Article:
Cryptocurrency ‘rug pulls’ cheated investors out of ‘$8bn’

First, come up with a catchy name for a cryptocurrency project. Next, convince the credulous to buy associated digital tokens. Finally, abandon the project and keep investors’ funds.

This “rug pulling” scam lacks sophistication but evidently it works. According to Chainalysis, a blockchain data biz, separating cryptocoin buyers from their money in this manner has become particularly popular in the DeFi (decentralized finance) ecosystem and has contributed to a scam surge.

In a post previewing the company’s 2022 Crypto Crime Report, Chainalysis said scams constituted the largest form of cryptocurrency-based crime, as measured by transaction volume. Cryptocurrency investors – if that’s the right term – lost over $7.7bn worth of digital whatever in 2021.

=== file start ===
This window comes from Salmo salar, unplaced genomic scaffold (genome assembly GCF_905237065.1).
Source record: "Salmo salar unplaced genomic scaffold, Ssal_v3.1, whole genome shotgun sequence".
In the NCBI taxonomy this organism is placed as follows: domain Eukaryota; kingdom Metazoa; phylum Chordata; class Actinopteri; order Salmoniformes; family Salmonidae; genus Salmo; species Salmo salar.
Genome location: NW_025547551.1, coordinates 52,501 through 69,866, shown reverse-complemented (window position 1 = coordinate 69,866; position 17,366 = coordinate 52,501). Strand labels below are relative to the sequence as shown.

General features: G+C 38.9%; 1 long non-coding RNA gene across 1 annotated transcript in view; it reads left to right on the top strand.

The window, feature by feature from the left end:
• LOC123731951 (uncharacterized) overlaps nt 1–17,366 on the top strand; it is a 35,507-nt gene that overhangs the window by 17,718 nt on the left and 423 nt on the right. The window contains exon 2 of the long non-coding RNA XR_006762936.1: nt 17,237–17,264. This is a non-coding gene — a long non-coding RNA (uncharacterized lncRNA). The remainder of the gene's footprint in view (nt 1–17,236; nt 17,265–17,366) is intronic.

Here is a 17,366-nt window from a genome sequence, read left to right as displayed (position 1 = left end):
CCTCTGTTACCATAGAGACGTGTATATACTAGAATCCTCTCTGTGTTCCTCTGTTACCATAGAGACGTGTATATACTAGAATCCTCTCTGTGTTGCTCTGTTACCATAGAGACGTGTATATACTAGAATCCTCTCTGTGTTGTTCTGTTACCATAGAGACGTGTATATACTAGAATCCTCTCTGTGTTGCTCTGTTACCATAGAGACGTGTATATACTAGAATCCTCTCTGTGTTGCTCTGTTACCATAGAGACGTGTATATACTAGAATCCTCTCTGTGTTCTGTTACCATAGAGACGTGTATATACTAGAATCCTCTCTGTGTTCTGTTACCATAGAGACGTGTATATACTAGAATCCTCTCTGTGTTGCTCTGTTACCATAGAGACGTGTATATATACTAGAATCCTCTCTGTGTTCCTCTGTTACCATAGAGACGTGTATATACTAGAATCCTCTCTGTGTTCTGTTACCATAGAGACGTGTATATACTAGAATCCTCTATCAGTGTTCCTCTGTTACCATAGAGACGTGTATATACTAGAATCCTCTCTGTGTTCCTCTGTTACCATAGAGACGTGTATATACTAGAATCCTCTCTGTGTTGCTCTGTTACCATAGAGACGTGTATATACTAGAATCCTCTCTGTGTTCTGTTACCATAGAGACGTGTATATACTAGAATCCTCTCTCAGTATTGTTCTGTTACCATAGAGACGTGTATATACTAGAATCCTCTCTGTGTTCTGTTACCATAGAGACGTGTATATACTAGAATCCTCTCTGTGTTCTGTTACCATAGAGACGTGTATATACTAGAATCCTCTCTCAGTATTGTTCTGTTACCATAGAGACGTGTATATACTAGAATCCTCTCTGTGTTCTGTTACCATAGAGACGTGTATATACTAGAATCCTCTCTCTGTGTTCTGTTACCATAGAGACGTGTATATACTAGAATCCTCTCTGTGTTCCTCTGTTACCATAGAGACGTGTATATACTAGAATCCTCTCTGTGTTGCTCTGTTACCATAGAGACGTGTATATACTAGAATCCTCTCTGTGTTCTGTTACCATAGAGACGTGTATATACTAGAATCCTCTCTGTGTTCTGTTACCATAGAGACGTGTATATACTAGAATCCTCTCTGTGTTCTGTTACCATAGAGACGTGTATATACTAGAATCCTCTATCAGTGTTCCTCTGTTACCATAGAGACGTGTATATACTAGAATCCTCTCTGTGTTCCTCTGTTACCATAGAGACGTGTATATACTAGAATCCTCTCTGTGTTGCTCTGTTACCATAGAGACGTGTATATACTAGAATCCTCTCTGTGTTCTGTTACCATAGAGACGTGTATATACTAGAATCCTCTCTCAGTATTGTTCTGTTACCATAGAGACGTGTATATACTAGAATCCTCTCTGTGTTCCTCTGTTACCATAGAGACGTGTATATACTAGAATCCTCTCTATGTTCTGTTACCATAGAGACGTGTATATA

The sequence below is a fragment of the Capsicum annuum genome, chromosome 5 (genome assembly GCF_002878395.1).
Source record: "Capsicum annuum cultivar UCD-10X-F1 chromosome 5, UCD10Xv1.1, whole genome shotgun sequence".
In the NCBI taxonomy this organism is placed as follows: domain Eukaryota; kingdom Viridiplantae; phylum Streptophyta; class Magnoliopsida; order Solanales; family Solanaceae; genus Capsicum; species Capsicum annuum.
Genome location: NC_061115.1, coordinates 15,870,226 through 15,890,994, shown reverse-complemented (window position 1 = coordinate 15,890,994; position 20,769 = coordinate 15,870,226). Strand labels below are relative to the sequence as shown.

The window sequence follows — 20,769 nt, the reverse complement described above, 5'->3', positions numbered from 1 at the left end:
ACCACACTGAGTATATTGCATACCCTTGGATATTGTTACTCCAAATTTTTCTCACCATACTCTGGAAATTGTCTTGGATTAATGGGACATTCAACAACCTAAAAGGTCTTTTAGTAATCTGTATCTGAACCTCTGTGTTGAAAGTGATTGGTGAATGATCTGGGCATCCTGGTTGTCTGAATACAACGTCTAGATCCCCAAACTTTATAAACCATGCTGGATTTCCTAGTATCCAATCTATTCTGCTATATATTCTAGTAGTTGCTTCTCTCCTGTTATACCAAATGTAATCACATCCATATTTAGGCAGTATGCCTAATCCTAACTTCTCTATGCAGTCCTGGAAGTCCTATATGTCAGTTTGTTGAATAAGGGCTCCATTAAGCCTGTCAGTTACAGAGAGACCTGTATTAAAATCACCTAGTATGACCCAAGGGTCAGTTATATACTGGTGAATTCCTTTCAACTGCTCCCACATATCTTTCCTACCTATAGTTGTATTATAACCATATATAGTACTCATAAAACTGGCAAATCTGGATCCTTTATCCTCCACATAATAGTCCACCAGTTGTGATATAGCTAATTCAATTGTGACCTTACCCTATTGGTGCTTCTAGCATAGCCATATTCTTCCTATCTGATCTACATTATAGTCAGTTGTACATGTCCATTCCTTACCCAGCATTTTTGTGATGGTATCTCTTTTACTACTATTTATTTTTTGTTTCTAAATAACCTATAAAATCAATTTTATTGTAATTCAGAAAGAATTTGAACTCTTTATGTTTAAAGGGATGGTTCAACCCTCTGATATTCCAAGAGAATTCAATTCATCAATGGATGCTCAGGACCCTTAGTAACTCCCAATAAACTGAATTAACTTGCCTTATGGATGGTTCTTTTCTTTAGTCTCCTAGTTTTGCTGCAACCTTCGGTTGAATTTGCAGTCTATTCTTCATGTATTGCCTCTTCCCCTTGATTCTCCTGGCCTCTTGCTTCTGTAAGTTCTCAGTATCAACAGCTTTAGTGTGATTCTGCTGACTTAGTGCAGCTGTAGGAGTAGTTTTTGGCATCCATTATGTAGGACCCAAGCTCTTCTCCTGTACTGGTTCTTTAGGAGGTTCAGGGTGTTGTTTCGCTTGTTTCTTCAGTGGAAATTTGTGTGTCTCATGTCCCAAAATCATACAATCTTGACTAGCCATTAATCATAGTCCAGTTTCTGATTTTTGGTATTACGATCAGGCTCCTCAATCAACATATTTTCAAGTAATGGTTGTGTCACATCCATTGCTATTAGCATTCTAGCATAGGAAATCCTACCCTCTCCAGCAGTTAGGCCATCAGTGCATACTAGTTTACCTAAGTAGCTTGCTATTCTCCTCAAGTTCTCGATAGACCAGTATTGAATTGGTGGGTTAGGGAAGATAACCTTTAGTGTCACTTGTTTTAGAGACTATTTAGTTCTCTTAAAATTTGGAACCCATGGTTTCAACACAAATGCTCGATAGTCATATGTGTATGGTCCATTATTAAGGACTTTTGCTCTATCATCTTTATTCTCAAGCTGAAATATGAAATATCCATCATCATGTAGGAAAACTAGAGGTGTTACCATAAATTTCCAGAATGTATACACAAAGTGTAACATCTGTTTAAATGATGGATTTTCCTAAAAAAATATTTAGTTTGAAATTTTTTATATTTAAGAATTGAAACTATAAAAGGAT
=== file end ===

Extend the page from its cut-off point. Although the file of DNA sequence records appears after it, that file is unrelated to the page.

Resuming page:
That’s up 81 per cent from 2020, but 2020, amid the COVID-19 pandemic, was an unusual year. This year was not quite as bad as 2019, which was close to $10bn worth of scams. But there were more scams overall (3,300 in 2021, up from 2,052 in 2020), albeit with shorter lifespans (~70 days in 2021, compared to ~192 in 2020 and to around ~2,369 in 2013).

Take-the-money-and-run gambits should not to be confused with losses attributable to security shortcomings at DeFi services that let hackers steal funds, like the recent theft of some $120m in tokens from BadgerDAO or the $31m taken from MonoX. That’s a separate dumpster fire.

Source: Cryptocurrency ‘rug pulls’ cheated investors out of ‘$8bn’ • The Register

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